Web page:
The story begins sometime before the Ice Age glaciers spread over the northern Great Plains.  The actually timing of events is difficult to determine, because there have been at least four major Ice Age cycles, and each glacial advance tended to erase the evidence for the previous cycle.  The time of this map could be anywhere from 200,000 to 1,000,000 years ago.  All we know for certain is that there was one episode of glaciation in which the ice advanced as far as the Highwood Mountains and set the stage for the creation of the Shonkin Sag.
The ancestral rivers are shown in blue-violet.  Since the modern reader's geography is formed more by highways than by rivers, the principal modern roads are shown in red for orientation of the view, which is bordered on the northwest by the foothills below Glacier National Park, on the southwest by the Rocky Mountains near Helena, Montana, on the southeast by the Snowy Mountains, south of Lewistown, Montana, and on the northeast by the towns of Harlem and Hogeland, Montana.
The 3500 foot (1067 m) and 3850 foot (1173 m) contours are indicated because they are especially pertinent to the later development of the ice-dammed lakes.  Prominent shore lines are found around the city of Great Falls indicating that those were relatively stable levels attained by peri-glacial lakes.  Those levels also roughly coincide with the feet of the smaller mountain ranges and the foothills of the Rocky Mountains.
The ancestral Missouri flowed to the north of the Bears Paw Mountains, in the valley now occupied by the Milk River.  In eastern Montana, off the map to the upper right, the river turned toward the northeast and joined other rivers which flowed into the ancestral Hudson's Bay.  The principal evidence for the former course of the Missouri is found in the traces of the old valley, which are easy to discern over much of the region shown on the map.
The heavy green lines (A) mark the edge of the ancestral Missouri Valley, where it can be seen by anyone who knows what to look for.  That valley today is visible as a relatively flat plain, generally 2 5 miles across (3.2 8.0 km); with the present day valley forming a deep trench near the center.  The old valley has been somewhat broadened and smoothed over by glaciers; but the river working over millions of years must have excavated a relatively large valley.  We know that the Missouri took a long detour toward the north because today there is a broad valley running from the Missouri toward the city of of Havre (where the pre-glacial valley turns toward the east).  In that valley are only several inconsequential streamsmuch too small to have cut a valley of such breadth.  It could only have been excavated by a large river.  Of course the ice age glaciers smoothed off the edges of the existing valleysin some places completely obliterating them.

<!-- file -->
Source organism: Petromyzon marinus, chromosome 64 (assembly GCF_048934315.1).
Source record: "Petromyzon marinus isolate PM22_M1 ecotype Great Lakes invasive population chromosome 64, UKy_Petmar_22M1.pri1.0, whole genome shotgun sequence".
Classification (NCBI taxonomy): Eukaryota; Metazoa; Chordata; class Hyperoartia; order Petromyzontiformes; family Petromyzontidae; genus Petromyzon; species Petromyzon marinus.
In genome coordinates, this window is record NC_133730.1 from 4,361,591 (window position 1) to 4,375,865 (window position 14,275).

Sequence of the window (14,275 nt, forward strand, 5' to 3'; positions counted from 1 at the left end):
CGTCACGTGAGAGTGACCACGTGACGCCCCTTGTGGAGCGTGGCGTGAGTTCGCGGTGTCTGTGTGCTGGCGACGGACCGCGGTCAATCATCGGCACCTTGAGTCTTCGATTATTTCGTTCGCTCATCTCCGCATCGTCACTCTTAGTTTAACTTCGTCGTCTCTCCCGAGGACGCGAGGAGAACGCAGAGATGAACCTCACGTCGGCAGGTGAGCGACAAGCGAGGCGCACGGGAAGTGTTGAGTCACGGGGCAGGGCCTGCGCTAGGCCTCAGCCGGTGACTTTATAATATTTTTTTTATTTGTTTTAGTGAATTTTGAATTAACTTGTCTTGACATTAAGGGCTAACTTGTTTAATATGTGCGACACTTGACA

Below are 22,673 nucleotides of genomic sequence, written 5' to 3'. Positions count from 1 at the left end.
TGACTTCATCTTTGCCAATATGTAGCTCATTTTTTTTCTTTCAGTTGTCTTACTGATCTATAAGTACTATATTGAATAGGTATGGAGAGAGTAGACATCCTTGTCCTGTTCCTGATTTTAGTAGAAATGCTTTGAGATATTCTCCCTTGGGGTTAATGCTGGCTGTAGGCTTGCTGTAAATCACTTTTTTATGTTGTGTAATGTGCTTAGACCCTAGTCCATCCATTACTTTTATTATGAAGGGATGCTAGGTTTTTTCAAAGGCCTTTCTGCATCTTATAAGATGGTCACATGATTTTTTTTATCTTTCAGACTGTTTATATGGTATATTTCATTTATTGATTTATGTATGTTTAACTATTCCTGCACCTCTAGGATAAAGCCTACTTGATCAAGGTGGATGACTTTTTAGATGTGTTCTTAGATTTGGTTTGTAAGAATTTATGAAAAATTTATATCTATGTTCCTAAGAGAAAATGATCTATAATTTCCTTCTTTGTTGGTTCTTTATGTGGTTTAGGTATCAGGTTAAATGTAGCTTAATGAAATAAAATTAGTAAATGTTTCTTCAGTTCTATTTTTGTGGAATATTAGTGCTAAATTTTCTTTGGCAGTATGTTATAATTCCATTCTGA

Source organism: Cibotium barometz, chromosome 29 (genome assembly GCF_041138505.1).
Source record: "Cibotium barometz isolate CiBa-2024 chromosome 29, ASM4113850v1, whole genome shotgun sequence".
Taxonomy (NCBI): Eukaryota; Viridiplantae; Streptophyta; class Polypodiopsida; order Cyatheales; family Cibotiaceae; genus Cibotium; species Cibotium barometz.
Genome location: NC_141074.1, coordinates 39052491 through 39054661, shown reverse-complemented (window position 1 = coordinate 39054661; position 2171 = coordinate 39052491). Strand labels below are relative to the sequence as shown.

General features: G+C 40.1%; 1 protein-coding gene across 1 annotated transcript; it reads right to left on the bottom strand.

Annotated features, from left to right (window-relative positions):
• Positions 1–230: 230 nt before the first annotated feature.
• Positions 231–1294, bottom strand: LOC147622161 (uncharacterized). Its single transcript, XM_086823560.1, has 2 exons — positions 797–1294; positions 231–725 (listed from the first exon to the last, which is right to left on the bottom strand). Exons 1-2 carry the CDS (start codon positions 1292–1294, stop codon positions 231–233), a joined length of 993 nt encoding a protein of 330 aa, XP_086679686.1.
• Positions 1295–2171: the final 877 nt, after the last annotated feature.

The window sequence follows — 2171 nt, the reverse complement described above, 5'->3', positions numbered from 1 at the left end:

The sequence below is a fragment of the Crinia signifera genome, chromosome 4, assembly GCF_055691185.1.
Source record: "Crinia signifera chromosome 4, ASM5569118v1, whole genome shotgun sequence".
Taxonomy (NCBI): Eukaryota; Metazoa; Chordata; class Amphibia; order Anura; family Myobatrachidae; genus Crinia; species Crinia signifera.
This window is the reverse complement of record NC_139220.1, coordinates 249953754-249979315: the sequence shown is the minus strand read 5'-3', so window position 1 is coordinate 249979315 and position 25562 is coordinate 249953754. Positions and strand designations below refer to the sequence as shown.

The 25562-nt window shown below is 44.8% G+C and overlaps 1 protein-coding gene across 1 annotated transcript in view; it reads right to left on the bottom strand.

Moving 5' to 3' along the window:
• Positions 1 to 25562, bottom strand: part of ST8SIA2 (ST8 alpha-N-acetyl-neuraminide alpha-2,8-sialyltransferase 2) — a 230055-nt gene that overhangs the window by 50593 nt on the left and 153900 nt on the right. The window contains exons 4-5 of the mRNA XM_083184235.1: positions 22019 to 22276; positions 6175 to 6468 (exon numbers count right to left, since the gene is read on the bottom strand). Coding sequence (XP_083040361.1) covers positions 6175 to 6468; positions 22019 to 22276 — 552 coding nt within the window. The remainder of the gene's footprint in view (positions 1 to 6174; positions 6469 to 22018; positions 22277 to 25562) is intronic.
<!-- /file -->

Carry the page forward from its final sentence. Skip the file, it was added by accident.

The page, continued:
The courses of other rivers have been greatly altered over time.  The Milk River is not shown on this map because it was a part of the Saskatchewan River system, far to the north.  The light green lines (B) indicate where modern, post-glacial valleys are found.  The ancestral Marias River also flowed somewhat to the north of its present course.  Some traces of the old valley can be seen along US Highway 2.  The old valley of the Marias River can be seen most clearly north of the town of Big Sandy, where it joins the former valley of the Missouri.
Most of the rivers north of the Sun River have had their courses altered and confused.  The Sun River appears to be flowing in its original valley, which is evidence that the glaciers may not have extended that far south.
To the east, there was a low ridge (C) running from the Judith Moutains to the Bears Paw Mountains.  It is shown as a dashed red line because it was a local drainage divide.  The streams on the west side of that divide flowed into the Missouri River.  In some place their flow directions have been reversed since the Ice Ages.  The modern drainage divides are shown as dotted lines.  Except for the Continental Divide, they too have changed greatly over the ice ages.
Especially noteworthy is the ancestral Judith River (D), which flowed in a valley that can still be seen to the north of the present Missouri.  Like the Missouri Valley, that valley has been largely erased by glaciers.  While parts of the present-day Missouri canyon were originally occupied by small streamsflowing in the opposite direction from the present day flowwe cannot know for certain whether there was a stream running away from the low point of the divide (C) which might have provided an easy course for the Missouri to breach the divide.
At point E are several relatively broad, east-west trending
valleys that must have existed before the ice ages.  They can be
traced back to the south side of the Highwood Mountains.  However,
in a classic case of stream capture, the upper streams have been
diverted toward the north.  Those streams cut deeply into the
terrain, so the upper ends of the valleys are now bisected by rugged
young valleys running perpendicularly across them.
Next, the approach of the ice sheets